How to reach
Avenza, dominated by the imposing ruins of its fortress, rises in the commune of Carrara. It is reacheable, from Florence, following the Motoway A11 Firenze-Mare until the connection with the A12 Livorno-Genova. Exit at 'Massa' and following the indications for Marina di Massa we reach our destination after approximately 4 kilometers.
The origins of Avenza are lost in the night of time. The name took origin from the one of the river on which it lies, the 'Flumen Aventia', that we can also find on the 'Tabula Peutingeriana' (famous ancient road map of the late Roman era, today conserved in Vienna), of Celtic-Ligurian origin [A-enza = at the river]. Archaeological traces of the roman age have been found in the 18th century and recently in the adjacent zone of Nazzano. The first written memory on this settlement dates back to 950 d.C.
Its optimal position along the ancient Via Aemilia Scauri (then called ' Romea' or 'Francigena '), and nearby the Tyrrheanian Sea, only about 3 Km far from the ancient city of Luni, the city known a great development in the Middle Ages: like center for the export of the marble, trading port for varrious goods and cattle. In the 13th century Avenza become part of the Vicariage of Carrara, the town was encircled by fortified walls and its military strategic importance grow. Its castle, built leaning against the city walls, in the successive centuries was strengthened: in 14th century by Castruccio Castracani, Lord of Lucca, and in 15th by the powerful family of the Marquises Malaspina. In the second half of 1500 Alberico Cybo Malaspina drained surroundings plain and restructured all the fortifications. In 1848 the inhabitants of Avenza tried to get independence from the commune of Carrara, attempt repeated many times always without success.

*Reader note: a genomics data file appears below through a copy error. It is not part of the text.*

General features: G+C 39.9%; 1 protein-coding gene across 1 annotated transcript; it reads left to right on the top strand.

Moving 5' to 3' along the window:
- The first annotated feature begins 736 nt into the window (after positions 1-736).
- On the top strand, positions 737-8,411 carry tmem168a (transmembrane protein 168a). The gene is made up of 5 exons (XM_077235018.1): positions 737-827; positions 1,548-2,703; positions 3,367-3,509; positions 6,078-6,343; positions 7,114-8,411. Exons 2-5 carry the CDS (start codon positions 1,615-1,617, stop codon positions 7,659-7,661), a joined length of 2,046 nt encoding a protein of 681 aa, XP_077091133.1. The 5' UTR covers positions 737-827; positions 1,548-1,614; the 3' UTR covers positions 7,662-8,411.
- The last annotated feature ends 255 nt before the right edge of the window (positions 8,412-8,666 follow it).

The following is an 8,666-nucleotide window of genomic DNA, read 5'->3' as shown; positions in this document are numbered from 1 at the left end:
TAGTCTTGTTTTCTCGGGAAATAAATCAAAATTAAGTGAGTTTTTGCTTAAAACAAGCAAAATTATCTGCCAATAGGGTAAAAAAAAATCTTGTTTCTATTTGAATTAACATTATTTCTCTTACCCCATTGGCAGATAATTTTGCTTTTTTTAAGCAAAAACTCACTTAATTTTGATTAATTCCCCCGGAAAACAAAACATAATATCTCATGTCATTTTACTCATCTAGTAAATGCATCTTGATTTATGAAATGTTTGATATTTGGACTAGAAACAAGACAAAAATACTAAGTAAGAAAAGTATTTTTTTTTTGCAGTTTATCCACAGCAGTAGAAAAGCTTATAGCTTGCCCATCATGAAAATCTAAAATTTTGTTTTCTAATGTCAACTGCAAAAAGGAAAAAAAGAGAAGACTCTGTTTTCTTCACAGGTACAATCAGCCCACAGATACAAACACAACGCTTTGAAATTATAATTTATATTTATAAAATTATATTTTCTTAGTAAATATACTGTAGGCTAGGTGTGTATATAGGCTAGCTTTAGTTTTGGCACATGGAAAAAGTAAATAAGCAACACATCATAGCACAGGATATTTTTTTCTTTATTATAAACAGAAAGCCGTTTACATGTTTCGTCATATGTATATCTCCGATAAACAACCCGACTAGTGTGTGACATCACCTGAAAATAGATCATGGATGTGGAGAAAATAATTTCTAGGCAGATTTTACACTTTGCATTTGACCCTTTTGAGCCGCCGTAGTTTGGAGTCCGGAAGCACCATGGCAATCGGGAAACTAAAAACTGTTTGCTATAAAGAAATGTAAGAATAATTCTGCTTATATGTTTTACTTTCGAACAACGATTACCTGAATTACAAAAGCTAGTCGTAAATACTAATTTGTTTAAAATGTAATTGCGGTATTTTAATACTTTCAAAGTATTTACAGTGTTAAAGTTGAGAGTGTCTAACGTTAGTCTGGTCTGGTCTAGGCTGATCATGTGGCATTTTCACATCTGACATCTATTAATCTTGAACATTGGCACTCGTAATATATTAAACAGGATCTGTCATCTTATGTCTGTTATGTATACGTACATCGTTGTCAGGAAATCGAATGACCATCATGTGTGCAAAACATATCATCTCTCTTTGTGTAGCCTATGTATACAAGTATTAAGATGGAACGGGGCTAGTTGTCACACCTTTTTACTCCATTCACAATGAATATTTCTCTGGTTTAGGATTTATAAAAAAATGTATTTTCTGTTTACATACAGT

Of the fortress, only the great tower survive today. It is attributed to the works carried on by Castruccio Castracani, it shape is the result of a series of rebuildings and additions made on the ancient castle operated during the 15th, 16th and 17th century to withstand the new fire arms. After the unity of Italy the fortress was sold from the Italian State to private in order to use it as stone quarry and in 1883 only the intervention of the German historian Theodor Momsen saved it from the total destruction. Before its 'scientific disassemmbly' it was formed by three great round and a quadrangular towers. In 1859 the opening of a new road separated the fortress from the other main part of the castle-complex, the so called 'Casino del Principe', a sixteenth-century fortified manor joined together with one of the angle towers of the town walls. It still exist today, although deeply altered, and on its facade can be seen an headstone coming from the castle chapel. Other remnants of the fortifications are the gate upstream the village and fragments of the town-walls.